Many boxers (especially old school ones) eschew weight training altogether, because it tends to focus on isolation exercises instead of working muscle groups together. This is great for “beach muscle,” but doesn’t really address the particular kind of strength and muscular endurance a boxer needs. Instead, boxers often focus on calisthenics and heavy bag work for strength training, in the belief that they’re working muscle groups together for overall efficiency. This makes it kind of difficult to say which individual muscles are the most important for boxing, since the idea in strength training for boxing is to strengthen muscle groups as a whole instead of individually.

Very good point. One of my favorite semi-cryptic sayings illustrating this is “you punch with your heels.” If you don’t have your lower body integrated with your punch, it’s basically the same as punching while sitting in a chair; you’re just “arm-punching,” not boxing. The difference in power between a left hook thrown using just your arm and a left hook thrown with the whole body so the heel is twisted off the canvas, is like night and day.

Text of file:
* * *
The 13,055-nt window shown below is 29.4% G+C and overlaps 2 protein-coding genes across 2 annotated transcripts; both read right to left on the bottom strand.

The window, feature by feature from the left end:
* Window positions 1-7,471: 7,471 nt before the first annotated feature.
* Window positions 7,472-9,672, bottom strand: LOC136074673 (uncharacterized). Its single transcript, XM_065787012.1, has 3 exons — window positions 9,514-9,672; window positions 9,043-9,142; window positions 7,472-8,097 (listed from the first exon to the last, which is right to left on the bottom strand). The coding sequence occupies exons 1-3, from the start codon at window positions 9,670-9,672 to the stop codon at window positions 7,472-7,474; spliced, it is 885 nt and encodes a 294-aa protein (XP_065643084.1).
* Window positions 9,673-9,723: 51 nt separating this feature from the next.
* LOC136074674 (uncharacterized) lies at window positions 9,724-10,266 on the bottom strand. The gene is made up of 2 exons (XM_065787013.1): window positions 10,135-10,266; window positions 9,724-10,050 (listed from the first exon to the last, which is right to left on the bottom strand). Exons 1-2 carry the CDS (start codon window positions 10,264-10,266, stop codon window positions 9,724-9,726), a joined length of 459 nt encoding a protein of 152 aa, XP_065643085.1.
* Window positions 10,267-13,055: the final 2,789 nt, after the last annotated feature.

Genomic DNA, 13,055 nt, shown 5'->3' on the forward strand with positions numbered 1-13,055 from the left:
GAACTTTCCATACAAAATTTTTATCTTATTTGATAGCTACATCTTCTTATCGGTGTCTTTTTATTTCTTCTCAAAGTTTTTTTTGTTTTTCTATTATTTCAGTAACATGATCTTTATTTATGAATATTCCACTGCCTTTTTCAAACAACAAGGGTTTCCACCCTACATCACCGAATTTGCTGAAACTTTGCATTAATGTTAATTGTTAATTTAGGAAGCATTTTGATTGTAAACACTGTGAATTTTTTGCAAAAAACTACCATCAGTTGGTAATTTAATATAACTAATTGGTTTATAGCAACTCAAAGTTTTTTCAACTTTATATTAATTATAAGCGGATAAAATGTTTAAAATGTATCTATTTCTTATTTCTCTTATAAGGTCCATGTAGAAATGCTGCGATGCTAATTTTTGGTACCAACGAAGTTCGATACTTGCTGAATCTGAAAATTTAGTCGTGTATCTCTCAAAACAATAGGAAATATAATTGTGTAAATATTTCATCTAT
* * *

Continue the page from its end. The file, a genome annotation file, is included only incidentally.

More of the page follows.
Not just stabilization but torso rotation. The punching shoulder is projected forward in part by that rotation. If you can combine the point of impact with the muscles in your arm, shoulder, torso, and legs all at the same instant you can develop some serious force with a punch.

I boxed two years in college. The short answer is that throwing a hard punch isn’t about muscle strength.

The two key factors are technique and mass. Like a golf swing, you don’t have to muscle it to hit the shit out of it. In fact, it’s usually counterproductive. A properly thrown punch involves the whole body, and is about creating and transfering inertia.